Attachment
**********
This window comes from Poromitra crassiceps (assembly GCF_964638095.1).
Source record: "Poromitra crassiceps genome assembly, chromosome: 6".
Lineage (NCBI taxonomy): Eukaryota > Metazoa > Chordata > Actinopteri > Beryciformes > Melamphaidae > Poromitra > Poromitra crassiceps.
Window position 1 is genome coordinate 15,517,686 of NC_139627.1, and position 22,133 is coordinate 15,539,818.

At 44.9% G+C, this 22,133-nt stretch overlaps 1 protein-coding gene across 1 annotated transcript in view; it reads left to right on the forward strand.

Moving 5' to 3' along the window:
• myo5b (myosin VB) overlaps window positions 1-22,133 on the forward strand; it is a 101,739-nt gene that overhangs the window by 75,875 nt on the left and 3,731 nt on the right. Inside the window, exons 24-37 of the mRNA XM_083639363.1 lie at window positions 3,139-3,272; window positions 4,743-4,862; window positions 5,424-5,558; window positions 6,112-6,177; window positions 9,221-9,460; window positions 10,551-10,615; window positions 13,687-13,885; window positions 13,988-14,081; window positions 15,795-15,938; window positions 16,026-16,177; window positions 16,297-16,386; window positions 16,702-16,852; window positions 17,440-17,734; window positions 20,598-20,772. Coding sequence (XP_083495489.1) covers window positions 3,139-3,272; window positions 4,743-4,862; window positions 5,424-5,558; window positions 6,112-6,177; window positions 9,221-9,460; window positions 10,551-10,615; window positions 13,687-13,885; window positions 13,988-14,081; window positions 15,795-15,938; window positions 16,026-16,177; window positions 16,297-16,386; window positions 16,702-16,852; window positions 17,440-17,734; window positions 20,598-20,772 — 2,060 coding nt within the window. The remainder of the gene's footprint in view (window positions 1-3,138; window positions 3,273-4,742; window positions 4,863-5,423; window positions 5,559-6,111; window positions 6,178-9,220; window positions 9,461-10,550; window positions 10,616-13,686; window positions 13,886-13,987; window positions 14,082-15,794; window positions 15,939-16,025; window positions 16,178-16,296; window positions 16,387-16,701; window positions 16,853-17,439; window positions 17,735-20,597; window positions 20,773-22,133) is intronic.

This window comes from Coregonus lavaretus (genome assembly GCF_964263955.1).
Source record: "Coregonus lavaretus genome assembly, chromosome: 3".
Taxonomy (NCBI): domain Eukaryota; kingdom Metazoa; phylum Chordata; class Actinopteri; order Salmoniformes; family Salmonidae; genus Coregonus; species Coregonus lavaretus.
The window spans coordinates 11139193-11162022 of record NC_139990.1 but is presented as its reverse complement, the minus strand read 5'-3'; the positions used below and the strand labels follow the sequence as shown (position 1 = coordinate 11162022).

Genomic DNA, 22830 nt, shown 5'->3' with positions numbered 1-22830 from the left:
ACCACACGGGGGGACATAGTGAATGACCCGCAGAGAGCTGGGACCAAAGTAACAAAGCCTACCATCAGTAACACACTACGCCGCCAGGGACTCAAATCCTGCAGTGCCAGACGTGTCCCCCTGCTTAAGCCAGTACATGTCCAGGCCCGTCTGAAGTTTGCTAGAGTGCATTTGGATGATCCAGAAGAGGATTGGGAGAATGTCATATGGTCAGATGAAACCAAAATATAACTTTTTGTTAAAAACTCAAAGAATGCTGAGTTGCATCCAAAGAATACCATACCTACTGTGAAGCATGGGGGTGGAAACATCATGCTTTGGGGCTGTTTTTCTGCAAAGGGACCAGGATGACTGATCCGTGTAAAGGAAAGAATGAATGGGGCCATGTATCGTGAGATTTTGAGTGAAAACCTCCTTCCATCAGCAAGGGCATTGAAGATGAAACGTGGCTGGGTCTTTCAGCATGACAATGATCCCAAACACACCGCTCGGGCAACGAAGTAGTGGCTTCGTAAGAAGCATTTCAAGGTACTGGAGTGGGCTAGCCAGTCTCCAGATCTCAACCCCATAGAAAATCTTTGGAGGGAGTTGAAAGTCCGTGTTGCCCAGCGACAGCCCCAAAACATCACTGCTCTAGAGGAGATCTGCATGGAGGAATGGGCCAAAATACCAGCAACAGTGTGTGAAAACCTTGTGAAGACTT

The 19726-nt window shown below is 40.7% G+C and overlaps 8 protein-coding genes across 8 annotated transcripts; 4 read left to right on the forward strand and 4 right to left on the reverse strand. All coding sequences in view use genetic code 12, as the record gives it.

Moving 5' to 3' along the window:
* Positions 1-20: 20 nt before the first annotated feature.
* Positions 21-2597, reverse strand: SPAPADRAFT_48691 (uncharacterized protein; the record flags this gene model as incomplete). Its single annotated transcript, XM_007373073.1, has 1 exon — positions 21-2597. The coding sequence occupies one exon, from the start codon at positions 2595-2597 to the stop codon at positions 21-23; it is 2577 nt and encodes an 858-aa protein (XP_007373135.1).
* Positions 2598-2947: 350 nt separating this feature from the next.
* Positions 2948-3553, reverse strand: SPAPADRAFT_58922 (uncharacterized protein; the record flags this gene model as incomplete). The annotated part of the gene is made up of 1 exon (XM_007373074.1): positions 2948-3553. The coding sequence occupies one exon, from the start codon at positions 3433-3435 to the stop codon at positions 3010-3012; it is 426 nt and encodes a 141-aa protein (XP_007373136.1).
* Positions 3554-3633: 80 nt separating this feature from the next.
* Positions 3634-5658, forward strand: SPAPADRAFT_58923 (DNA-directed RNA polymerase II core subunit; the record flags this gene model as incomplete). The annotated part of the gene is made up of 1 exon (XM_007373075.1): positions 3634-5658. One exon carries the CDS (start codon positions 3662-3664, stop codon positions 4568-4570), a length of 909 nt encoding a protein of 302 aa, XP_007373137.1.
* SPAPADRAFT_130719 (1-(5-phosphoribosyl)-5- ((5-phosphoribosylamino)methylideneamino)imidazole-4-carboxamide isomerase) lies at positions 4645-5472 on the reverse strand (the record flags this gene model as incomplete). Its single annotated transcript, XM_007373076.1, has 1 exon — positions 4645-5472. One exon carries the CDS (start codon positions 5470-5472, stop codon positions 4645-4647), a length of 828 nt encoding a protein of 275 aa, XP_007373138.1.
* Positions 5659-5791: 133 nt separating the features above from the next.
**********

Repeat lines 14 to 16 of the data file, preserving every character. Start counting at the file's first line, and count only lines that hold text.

The 19726-nt window shown below is 40.7% G+C and overlaps 8 protein-coding genes across 8 annotated transcripts; 4 read left to right on the forward strand and 4 right to left on the reverse strand. All coding sequences in view use genetic code 12, as the record gives it.

Moving 5' to 3' along the window:
* Positions 1-20: 20 nt before the first annotated feature.